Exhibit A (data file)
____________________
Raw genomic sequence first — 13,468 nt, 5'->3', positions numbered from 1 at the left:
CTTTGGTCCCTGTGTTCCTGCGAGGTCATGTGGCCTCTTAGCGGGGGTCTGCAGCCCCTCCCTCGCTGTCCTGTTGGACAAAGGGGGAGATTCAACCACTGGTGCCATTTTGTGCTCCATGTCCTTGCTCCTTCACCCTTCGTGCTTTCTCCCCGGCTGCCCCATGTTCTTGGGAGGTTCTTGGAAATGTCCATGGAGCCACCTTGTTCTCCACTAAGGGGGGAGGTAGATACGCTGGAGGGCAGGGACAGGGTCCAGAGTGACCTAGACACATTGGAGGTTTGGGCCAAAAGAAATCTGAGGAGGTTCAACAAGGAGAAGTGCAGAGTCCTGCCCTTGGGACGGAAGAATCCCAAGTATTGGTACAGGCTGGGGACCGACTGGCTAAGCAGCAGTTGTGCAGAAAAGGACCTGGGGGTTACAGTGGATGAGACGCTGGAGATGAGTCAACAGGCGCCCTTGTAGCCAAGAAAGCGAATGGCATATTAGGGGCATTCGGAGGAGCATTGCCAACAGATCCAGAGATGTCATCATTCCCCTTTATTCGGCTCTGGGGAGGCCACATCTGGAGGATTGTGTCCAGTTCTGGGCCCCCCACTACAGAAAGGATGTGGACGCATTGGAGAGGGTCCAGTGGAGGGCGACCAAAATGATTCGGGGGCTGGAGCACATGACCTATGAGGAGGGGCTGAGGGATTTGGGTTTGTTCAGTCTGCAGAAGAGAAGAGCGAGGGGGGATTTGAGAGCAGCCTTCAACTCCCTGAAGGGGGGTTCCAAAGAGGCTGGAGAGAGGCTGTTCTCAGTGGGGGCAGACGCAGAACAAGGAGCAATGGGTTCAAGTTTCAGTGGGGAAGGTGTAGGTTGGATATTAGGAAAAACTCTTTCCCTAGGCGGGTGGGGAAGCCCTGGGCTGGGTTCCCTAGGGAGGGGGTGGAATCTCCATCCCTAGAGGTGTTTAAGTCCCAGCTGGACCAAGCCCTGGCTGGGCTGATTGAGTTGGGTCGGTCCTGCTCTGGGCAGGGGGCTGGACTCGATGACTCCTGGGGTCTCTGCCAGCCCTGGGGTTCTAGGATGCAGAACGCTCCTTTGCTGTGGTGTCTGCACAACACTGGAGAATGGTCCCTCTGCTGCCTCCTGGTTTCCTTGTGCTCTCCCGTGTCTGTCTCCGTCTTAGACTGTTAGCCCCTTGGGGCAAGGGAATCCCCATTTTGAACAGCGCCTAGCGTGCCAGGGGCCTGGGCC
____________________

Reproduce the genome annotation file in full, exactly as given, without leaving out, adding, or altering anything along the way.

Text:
Raw genomic sequence first — 13,468 nt, 5'->3', positions numbered from 1 at the left:
CTTTGGTCCCTGTGTTCCTGCGAGGTCATGTGGCCTCTTAGCGGGGGTCTGCAGCCCCTCCCTCGCTGTCCTGTTGGACAAAGGGGGAGATTCAACCACTGGTGCCATTTTGTGCTCCATGTCCTTGCTCCTTCACCCTTCGTGCTTTCTCCCCGGCTGCCCCATGTTCTTGGGAGGTTCTTGGAAATGTCCATGGAGCCACCTTGTTCTCCACTAAGGGGGGAGGTAGATACGCTGGAGGGCAGGGACAGGGTCCAGAGTGACCTAGACACATTGGAGGTTTGGGCCAAAAGAAATCTGAGGAGGTTCAACAAGGAGAAGTGCAGAGTCCTGCCCTTGGGACGGAAGAATCCCAAGTATTGGTACAGGCTGGGGACCGACTGGCTAAGCAGCAGTTGTGCAGAAAAGGACCTGGGGGTTACAGTGGATGAGACGCTGGAGATGAGTCAACAGGCGCCCTTGTAGCCAAGAAAGCGAATGGCATATTAGGGGCATTCGGAGGAGCATTGCCAACAGATCCAGAGATGTCATCATTCCCCTTTATTCGGCTCTGGGGAGGCCACATCTGGAGGATTGTGTCCAGTTCTGGGCCCCCCACTACAGAAAGGATGTGGACGCATTGGAGAGGGTCCAGTGGAGGGCGACCAAAATGATTCGGGGGCTGGAGCACATGACCTATGAGGAGGGGCTGAGGGATTTGGGTTTGTTCAGTCTGCAGAAGAGAAGAGCGAGGGGGGATTTGAGAGCAGCCTTCAACTCCCTGAAGGGGGGTTCCAAAGAGGCTGGAGAGAGGCTGTTCTCAGTGGGGGCAGACGCAGAACAAGGAGCAATGGGTTCAAGTTTCAGTGGGGAAGGTGTAGGTTGGATATTAGGAAAAACTCTTTCCCTAGGCGGGTGGGGAAGCCCTGGGCTGGGTTCCCTAGGGAGGGGGTGGAATCTCCATCCCTAGAGGTGTTTAAGTCCCAGCTGGACCAAGCCCTGGCTGGGCTGATTGAGTTGGGTCGGTCCTGCTCTGGGCAGGGGGCTGGACTCGATGACTCCTGGGGTCTCTGCCAGCCCTGGGGTTCTAGGATGCAGAACGCTCCTTTGCTGTGGTGTCTGCACAACACTGGAGAATGGTCCCTCTGCTGCCTCCTGGTTTCCTTGTGCTCTCCCGTGTCTGTCTCCGTCTTAGACTGTTAGCCCCTTGGGGCAAGGGAATCCCCATTTTGAACAGCGCCTAGCGTGCCAGGGGCCTGGGCC